The importance and potential of the human brain certainly isn't lost on world leaders in 2013. Earlier this year the European Union granted 1 billion euros ($1.3 billion) over 10 years to the Human Brain Project, which aims to create the first full human brain simulation running on supercomputers, while President Obama similarly announced $100 million in funding for a brain activity map that will chart the complex networks of neurons and neuron clusters in the brain. And while some have criticized these outsize grants as wasteful research spending in a time of austerity, Dr. James Martin believes that the post-brain-map era will be remarkably different than anything human history has ever known.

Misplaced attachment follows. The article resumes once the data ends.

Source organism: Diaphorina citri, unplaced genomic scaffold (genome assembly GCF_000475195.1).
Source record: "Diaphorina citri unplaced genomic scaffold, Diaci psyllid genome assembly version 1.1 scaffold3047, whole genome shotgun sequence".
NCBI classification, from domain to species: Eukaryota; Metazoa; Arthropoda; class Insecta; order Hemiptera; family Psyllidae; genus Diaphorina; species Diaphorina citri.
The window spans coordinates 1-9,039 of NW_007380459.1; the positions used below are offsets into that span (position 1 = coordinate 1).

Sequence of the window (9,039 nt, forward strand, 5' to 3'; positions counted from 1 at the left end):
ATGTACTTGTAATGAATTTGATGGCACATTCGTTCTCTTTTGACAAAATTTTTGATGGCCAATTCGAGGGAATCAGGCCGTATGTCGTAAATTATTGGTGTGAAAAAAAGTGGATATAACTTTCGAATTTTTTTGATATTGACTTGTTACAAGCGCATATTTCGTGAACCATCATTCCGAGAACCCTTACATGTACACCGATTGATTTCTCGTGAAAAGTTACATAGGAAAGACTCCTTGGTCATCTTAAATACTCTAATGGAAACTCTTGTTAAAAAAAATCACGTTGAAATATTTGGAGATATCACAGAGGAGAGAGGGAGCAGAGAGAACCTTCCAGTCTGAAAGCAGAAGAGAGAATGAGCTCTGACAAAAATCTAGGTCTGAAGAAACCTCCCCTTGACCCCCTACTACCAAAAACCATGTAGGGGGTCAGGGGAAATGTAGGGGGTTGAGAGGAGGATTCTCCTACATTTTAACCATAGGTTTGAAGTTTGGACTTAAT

How? We can't yet fully comprehend just how much of a paradigm-shifter an accurate, functional brain map will be, Martin said, but it will undoubtedly change just about everything. Neurological disease will largely become treatable. Brain implants will be commonplace. Genetic and cognitive enhancements (alongside the huge leaps forward in computing power expected in the coming decades) will lead not only to a whole new market for self-improvement, but to smarter, more efficient humans that in turn will feed greater ideas and innovations back into a positive feedback loop, leading to an avalanche of new technologies and economic opportunities.
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